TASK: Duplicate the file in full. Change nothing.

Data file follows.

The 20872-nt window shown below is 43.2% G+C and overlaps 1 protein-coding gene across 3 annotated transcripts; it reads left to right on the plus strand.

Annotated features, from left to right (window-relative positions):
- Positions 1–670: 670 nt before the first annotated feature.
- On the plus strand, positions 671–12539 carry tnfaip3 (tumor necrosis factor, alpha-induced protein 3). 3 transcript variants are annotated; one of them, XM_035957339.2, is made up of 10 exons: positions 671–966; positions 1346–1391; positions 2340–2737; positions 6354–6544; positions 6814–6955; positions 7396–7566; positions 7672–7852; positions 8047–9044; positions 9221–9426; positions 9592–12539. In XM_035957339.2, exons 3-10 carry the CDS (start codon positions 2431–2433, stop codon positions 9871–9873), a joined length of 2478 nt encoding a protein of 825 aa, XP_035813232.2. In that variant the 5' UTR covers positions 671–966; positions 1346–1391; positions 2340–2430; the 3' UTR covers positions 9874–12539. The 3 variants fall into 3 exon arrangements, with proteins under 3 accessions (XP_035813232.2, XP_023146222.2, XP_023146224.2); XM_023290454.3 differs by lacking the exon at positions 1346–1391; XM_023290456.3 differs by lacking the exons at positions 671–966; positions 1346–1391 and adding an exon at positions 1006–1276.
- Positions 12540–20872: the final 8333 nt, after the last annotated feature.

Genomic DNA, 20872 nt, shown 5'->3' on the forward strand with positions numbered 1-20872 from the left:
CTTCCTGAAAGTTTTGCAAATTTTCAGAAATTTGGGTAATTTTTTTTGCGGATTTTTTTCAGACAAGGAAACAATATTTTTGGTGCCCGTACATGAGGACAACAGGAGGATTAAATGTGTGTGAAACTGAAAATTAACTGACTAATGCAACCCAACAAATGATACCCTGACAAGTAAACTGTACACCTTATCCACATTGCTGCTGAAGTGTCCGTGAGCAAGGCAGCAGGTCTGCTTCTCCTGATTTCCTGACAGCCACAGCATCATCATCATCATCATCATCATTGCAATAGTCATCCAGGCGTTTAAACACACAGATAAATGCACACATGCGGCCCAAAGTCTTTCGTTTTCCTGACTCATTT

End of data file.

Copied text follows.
The 20872-nt window shown below is 43.2% G+C and overlaps 1 protein-coding gene across 3 annotated transcripts; it reads left to right on the plus strand.

Annotated features, from left to right (window-relative positions):
- Positions 1–670: 670 nt before the first annotated feature.
- On the plus strand, positions 671–12539 carry tnfaip3 (tumor necrosis factor, alpha-induced protein 3). 3 transcript variants are annotated; one of them, XM_035957339.2, is made up of 10 exons: positions 671–966; positions 1346–1391; positions 2340–2737; positions 6354–6544; positions 6814–6955; positions 7396–7566; positions 7672–7852; positions 8047–9044; positions 9221–9426; positions 9592–12539. In XM_035957339.2, exons 3-10 carry the CDS (start codon positions 2431–2433, stop codon positions 9871–9873), a joined length of 2478 nt encoding a protein of 825 aa, XP_035813232.2. In that variant the 5' UTR covers positions 671–966; positions 1346–1391; positions 2340–2430; the 3' UTR covers positions 9874–12539. The 3 variants fall into 3 exon arrangements, with proteins under 3 accessions (XP_035813232.2, XP_023146222.2, XP_023146224.2); XM_023290454.3 differs by lacking the exon at positions 1346–1391; XM_023290456.3 differs by lacking the exons at positions 671–966; positions 1346–1391 and adding an exon at positions 1006–1276.
- Positions 12540–20872: the final 8333 nt, after the last annotated feature.

Genomic DNA, 20872 nt, shown 5'->3' on the forward strand with positions numbered 1-20872 from the left:
CTTCCTGAAAGTTTTGCAAATTTTCAGAAATTTGGGTAATTTTTTTTGCGGATTTTTTTCAGACAAGGAAACAATATTTTTGGTGCCCGTACATGAGGACAACAGGAGGATTAAATGTGTGTGAAACTGAAAATTAACTGACTAATGCAACCCAACAAATGATACCCTGACAAGTAAACTGTACACCTTATCCACATTGCTGCTGAAGTGTCCGTGAGCAAGGCAGCAGGTCTGCTTCTCCTGATTTCCTGACAGCCACAGCATCATCATCATCATCATCATCATTGCAATAGTCATCCAGGCGTTTAAACACACAGATAAATGCACACATGCGGCCCAAAGTCTTTCGTTTTCCTGACTCATTT